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Human Rights League crowdfunds fight against data law

09:44 25/02/2014

The Flemish League for Human Rights has launched a crowdfunding campaign to fight against the introduction of a new law on data retention by telecommunications companies. The new law, passed in the summer of 2013, obliges any company providing telephone or email services in Belgium to retain the meta-data relating to each phone call or email – the numbers or addresses of both parties, the length of the communication, the device used and more. The actual content of the message is not recorded.

Investigators and other supporters of the law say little will change: Companies already store such meta-data routinely, to compile customer bills, for example. The league considers the new law a breach of the right to privacy. “We know very well that these data can be important to investigations,” said the league’s lawyer Caroline De Geest. “Security is important, but so is privacy, and this new law, in our opinion, goes too far and breaches the right to privacy and the right to confidential communications.”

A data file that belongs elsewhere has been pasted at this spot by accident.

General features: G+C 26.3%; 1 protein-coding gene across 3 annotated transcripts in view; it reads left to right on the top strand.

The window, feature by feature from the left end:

Together with its French-speaking counterpart, the league has filed an objection to the law with the Constitutional Court and has turned to crowdfunding to help pay the €5,000 costs associated with the action.

“The lawyer is prepared to start the procedure even if we don’t meet our target,” said the league’s Marion Van Hecke. “But we thought that, as the only Flemish organisation working on privacy, we ought to do our share. This is about privacy for everyone; everyone should be concerned about this.”

Written by Alan Hope